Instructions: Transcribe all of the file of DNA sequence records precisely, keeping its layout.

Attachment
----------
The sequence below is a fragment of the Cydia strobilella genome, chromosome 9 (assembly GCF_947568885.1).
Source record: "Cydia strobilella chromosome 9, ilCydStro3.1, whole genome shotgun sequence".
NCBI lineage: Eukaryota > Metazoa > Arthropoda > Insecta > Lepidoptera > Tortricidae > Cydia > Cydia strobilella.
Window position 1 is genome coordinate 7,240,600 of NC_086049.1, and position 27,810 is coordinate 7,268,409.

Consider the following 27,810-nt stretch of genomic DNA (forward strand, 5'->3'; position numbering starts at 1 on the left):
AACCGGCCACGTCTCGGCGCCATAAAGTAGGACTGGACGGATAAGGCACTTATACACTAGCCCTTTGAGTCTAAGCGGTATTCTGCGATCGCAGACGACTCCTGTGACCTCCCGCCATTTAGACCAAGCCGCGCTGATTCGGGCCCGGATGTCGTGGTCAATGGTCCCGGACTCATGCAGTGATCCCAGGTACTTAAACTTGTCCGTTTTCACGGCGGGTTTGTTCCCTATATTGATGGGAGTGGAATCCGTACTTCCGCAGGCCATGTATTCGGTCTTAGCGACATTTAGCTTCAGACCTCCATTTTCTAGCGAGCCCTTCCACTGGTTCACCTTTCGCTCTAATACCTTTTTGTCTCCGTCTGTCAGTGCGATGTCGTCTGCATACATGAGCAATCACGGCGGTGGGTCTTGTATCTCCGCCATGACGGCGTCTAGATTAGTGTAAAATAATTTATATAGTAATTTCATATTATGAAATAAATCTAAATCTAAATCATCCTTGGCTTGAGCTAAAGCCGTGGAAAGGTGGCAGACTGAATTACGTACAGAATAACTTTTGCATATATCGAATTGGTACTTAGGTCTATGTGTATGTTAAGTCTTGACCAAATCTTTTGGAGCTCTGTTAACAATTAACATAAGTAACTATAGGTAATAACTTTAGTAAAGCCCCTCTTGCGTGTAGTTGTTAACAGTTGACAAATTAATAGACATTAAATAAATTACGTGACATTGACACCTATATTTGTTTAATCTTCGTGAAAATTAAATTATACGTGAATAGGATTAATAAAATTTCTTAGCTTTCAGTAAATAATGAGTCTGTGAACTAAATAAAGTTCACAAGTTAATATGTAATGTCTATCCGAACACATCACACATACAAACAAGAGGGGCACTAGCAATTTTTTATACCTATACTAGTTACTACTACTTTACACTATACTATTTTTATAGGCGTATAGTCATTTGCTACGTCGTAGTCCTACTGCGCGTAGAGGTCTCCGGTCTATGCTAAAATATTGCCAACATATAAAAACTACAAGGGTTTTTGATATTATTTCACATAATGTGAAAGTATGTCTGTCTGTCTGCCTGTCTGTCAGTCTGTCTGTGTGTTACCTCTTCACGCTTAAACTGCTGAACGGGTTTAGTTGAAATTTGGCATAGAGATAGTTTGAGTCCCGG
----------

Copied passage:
The sequence below is a fragment of the Cydia strobilella genome, chromosome 9 (assembly GCF_947568885.1).
Source record: "Cydia strobilella chromosome 9, ilCydStro3.1, whole genome shotgun sequence".
NCBI lineage: Eukaryota > Metazoa > Arthropoda > Insecta > Lepidoptera > Tortricidae > Cydia > Cydia strobilella.
Window position 1 is genome coordinate 7,240,600 of NC_086049.1, and position 27,810 is coordinate 7,268,409.

Consider the following 27,810-nt stretch of genomic DNA (forward strand, 5'->3'; position numbering starts at 1 on the left):
AACCGGCCACGTCTCGGCGCCATAAAGTAGGACTGGACGGATAAGGCACTTATACACTAGCCCTTTGAGTCTAAGCGGTATTCTGCGATCGCAGACGACTCCTGTGACCTCCCGCCATTTAGACCAAGCCGCGCTGATTCGGGCCCGGATGTCGTGGTCAATGGTCCCGGACTCATGCAGTGATCCCAGGTACTTAAACTTGTCCGTTTTCACGGCGGGTTTGTTCCCTATATTGATGGGAGTGGAATCCGTACTTCCGCAGGCCATGTATTCGGTCTTAGCGACATTTAGCTTCAGACCTCCATTTTCTAGCGAGCCCTTCCACTGGTTCACCTTTCGCTCTAATACCTTTTTGTCTCCGTCTGTCAGTGCGATGTCGTCTGCATACATGAGCAATCACGGCGGTGGGTCTTGTATCTCCGCCATGACGGCGTCTAGATTAGTGTAAAATAATTTATATAGTAATTTCATATTATGAAATAAATCTAAATCTAAATCATCCTTGGCTTGAGCTAAAGCCGTGGAAAGGTGGCAGACTGAATTACGTACAGAATAACTTTTGCATATATCGAATTGGTACTTAGGTCTATGTGTATGTTAAGTCTTGACCAAATCTTTTGGAGCTCTGTTAACAATTAACATAAGTAACTATAGGTAATAACTTTAGTAAAGCCCCTCTTGCGTGTAGTTGTTAACAGTTGACAAATTAATAGACATTAAATAAATTACGTGACATTGACACCTATATTTGTTTAATCTTCGTGAAAATTAAATTATACGTGAATAGGATTAATAAAATTTCTTAGCTTTCAGTAAATAATGAGTCTGTGAACTAAATAAAGTTCACAAGTTAATATGTAATGTCTATCCGAACACATCACACATACAAACAAGAGGGGCACTAGCAATTTTTTATACCTATACTAGTTACTACTACTTTACACTATACTATTTTTATAGGCGTATAGTCATTTGCTACGTCGTAGTCCTACTGCGCGTAGAGGTCTCCGGTCTATGCTAAAATATTGCCAACATATAAAAACTACAAGGGTTTTTGATATTATTTCACATAATGTGAAAGTATGTCTGTCTGTCTGCCTGTCTGTCAGTCTGTCTGTGTGTTACCTCTTCACGCTTAAACTGCTGAACGGGTTTAGTTGAAATTTGGCATAGAGATAGTTTGAGTCCCGG